The special device created for the drug use scenes

Since the time of "Sherlock Holmes" novels, troubled geniuses in fiction have often resorted to the use of drugs to deal with the pressures of having such brilliant minds. Elliot Alderson is part of that elite group of brilliant drug users, snorting morphine on multiple occasions in between plotting the demise of evil corporations. 

To convincingly pull off the drug use scenes without actually doing drugs, Rami Malek had to treat the whole thing like a magic trick. To that end, the actor took the help of a special vacuum device that was built to be concealed on his person. The drug that Malek pretended to snort was actually redirected into the vacuum, so Malek would not have to keep putting the stuff up his nose for every retake.

Oh, and that stuff Malek pretended to put up his nose was not morphine, but rather crushed vitamin B pills. This allowed him to play a prank on the show's crew by pretending to get high on set. "No one really knew that I had [fake morphine and the vacuum]," Malek told Seth Meyers. "So I would sit there the first day it came in with the crew and just like line up these huge rails of vitamin B pills. And they didn't know, so they'd be looking at me like 'Dude what's wrong with this guy?'"  

Robert Downey Jr. became slightly obsessed with the show and Rami Malek

As good as "Mr. Robot" was, it was still a relatively niche show that did not get a lot of exposure in mainstream media. But the series did have a huge following among Hollywood's elite, specifically Robert Downey Jr.

The "Iron Man" actor revealed during an episode of "The Ellen DeGeneres Show" that he found Rami Malek's performance so compelling on "Mr. Robot" that he messaged Malek via email in hopes of befriending him. "I was such a fan of 'Mr. Robot,' I basically emailed you," Downey Jr. explained to a blushing Malek. "and I was serial texting you and I was trying to FaceTime you and you didn't let me weird you out and now we're friends."

On his part, Malek stated that he ignored the MCU star's initial emails because he could not believe Robert Downey Jr. would personally message him. Eventually, Malek realized he really was ignoring the overtures of Iron Man himself, and got back to Downey Jr. "This friendship has continued," said Malek. "You came to visit me on set, I couldn't believe that."   

The secret of the famous single-take episode

Right from the beginning, the makers of "Mr. Robot" made it clear that they were not interested in sticking to any television conventions. From its unique characters to the very obscure world of cyberwarfare that the show faithfully depicted, "Mr. Robot" was never afraid to push the limits of what could be achieved in a show.  

One of the most impressive examples of this commitment occurs in Season 3, Episode 5, "Eps3.4_runtime-err0r.r00." In the episode, for more than 40 minutes, audiences follow Elliot and Angela as they race through the offices of E Corp while a riot staged by FSociety breaks out. What makes the episode so ambitious is that it is shot to look like one continuous, uninterrupted scene from start to finish.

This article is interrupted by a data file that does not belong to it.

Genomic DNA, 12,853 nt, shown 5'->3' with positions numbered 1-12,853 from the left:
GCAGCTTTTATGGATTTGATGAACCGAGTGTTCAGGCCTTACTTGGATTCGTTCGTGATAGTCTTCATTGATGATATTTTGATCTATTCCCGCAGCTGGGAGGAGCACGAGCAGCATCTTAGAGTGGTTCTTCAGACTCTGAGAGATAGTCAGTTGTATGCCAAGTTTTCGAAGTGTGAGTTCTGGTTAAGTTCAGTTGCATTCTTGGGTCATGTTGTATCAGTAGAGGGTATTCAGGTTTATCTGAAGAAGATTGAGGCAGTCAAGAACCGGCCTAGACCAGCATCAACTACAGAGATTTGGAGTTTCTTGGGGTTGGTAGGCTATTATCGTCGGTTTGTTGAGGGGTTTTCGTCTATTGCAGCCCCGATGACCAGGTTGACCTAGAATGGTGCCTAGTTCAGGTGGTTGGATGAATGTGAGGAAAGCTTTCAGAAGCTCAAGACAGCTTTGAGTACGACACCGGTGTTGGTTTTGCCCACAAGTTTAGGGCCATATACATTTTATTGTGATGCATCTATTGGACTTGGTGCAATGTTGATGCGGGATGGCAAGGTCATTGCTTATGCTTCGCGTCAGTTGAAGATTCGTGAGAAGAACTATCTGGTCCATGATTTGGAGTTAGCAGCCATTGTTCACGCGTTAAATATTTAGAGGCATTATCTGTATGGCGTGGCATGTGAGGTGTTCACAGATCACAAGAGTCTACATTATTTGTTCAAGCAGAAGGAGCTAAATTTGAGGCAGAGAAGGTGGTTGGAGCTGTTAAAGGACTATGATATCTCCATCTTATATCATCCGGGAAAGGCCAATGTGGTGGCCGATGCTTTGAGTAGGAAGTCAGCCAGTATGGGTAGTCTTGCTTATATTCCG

So did the makers of "Mr. Robot" really somehow manage to film the entire episode in a single shot? Not really. Much like with the movies "Birdman" and "1917," the episode was filmed in multiple takes, and editing tricks were used to make the whole thing look like a single take. "I can't tell you the number of conversations between myself and Justin, the first AD, of how to create the stitch so that visual effects could take it and then make it truly seamless," the show's director of photography Tod Campbell told IndieWire. "I mean, oh my God, we could easily spend an hour talking about how to stitch. It was crazy, it really was."

The creator of the show also directed most of the episodes

"Mr. Robot" carries a very distinctive style that's closer to cinema than TV shows. This was no accident. Most shows have a revolving door of directors who come in to direct various episodes across seasons. 

In the case of "Mr. Robot," starting from Season 2, its creator, Sam Esmail decided to also take on the responsibility of directing each episode in addition to heading the writing and research team. In the end, Esmail wound up directing 38 of the full 45 episodes of "Mr. Robot."

"I am so very specific in how I want to shoot the show and the visual grammar of how I want to tell the story," Esmail explained to Variety regarding his decision to become the solo director of the show. "It's nothing against our directors in the first season, because they were all great to work with. For me, it feels like it would be easier to manage day to day. I'm on the set every day anyway, and I just think it would make the whole show be more efficient."

Rami Malek had to take typing lessons to play Elliot

In order to play the lead in "Mr. Robot," Rami Malek had to get into Elliot's troubled headspace. But that was not all. Equally challenging was the task of learning to act like a master hacker, especially since Malek himself is less familiar with technology, as he told Stephen Colbert, "(I knew) nothing at all. I'm a terrible typer too. It's so sad."

According to Malek, his first instinct when it was time to film the hacking scenes was to mash a bunch of random buttons as fast as possible. "I did start to do that, but I quickly got reprimanded. They're like, 'You're not playing the piano.' Because that's what it looked like."

Malek's performance was so bad that he was required to take lessons to improve his form, but those didn't really end up helping either. "I had to take typing lessons," Malek explained. "Someone actually came to my house and gave me typing lessons. And after a few sessions of that I was like, 'No, I can cover this with just pure acting.'"